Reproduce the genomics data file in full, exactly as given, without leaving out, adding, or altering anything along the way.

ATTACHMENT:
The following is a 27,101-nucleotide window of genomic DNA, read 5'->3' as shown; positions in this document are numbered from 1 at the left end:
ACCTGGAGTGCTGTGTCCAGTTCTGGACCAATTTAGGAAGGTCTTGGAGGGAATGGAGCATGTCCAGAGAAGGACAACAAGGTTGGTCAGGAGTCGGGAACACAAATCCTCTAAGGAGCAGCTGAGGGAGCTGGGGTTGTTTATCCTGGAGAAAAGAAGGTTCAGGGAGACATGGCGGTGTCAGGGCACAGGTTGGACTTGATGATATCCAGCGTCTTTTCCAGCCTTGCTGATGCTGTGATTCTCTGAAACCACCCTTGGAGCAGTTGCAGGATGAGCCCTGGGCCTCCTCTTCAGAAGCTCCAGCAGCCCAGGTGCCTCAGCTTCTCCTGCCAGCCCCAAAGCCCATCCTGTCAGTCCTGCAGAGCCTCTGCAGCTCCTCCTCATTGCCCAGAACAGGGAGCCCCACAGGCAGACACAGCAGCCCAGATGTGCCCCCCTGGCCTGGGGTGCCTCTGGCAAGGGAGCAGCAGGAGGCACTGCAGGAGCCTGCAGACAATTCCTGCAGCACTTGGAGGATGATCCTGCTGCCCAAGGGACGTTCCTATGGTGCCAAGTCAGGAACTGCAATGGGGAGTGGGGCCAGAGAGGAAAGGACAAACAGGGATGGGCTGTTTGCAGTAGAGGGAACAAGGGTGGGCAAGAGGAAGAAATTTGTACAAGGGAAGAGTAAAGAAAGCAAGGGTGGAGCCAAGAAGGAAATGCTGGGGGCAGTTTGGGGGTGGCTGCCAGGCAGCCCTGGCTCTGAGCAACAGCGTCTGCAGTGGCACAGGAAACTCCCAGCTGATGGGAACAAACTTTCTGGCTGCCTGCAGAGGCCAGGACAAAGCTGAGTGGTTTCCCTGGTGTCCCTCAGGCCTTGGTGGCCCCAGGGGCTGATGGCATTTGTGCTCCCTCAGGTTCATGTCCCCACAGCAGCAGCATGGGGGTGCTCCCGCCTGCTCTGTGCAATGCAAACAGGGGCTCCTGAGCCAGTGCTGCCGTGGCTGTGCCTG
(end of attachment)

The following is a 27,101-nucleotide window of genomic DNA, read 5'->3' as shown; positions in this document are numbered from 1 at the left end:
ACCTGGAGTGCTGTGTCCAGTTCTGGACCAATTTAGGAAGGTCTTGGAGGGAATGGAGCATGTCCAGAGAAGGACAACAAGGTTGGTCAGGAGTCGGGAACACAAATCCTCTAAGGAGCAGCTGAGGGAGCTGGGGTTGTTTATCCTGGAGAAAAGAAGGTTCAGGGAGACATGGCGGTGTCAGGGCACAGGTTGGACTTGATGATATCCAGCGTCTTTTCCAGCCTTGCTGATGCTGTGATTCTCTGAAACCACCCTTGGAGCAGTTGCAGGATGAGCCCTGGGCCTCCTCTTCAGAAGCTCCAGCAGCCCAGGTGCCTCAGCTTCTCCTGCCAGCCCCAAAGCCCATCCTGTCAGTCCTGCAGAGCCTCTGCAGCTCCTCCTCATTGCCCAGAACAGGGAGCCCCACAGGCAGACACAGCAGCCCAGATGTGCCCCCCTGGCCTGGGGTGCCTCTGGCAAGGGAGCAGCAGGAGGCACTGCAGGAGCCTGCAGACAATTCCTGCAGCACTTGGAGGATGATCCTGCTGCCCAAGGGACGTTCCTATGGTGCCAAGTCAGGAACTGCAATGGGGAGTGGGGCCAGAGAGGAAAGGACAAACAGGGATGGGCTGTTTGCAGTAGAGGGAACAAGGGTGGGCAAGAGGAAGAAATTTGTACAAGGGAAGAGTAAAGAAAGCAAGGGTGGAGCCAAGAAGGAAATGCTGGGGGCAGTTTGGGGGTGGCTGCCAGGCAGCCCTGGCTCTGAGCAACAGCGTCTGCAGTGGCACAGGAAACTCCCAGCTGATGGGAACAAACTTTCTGGCTGCCTGCAGAGGCCAGGACAAAGCTGAGTGGTTTCCCTGGTGTCCCTCAGGCCTTGGTGGCCCCAGGGGCTGATGGCATTTGTGCTCCCTCAGGTTCATGTCCCCACAGCAGCAGCATGGGGGTGCTCCCGCCTGCTCTGTGCAATGCAAACAGGGGCTCCTGAGCCAGTGCTGCCGTGGCTGTGCCTG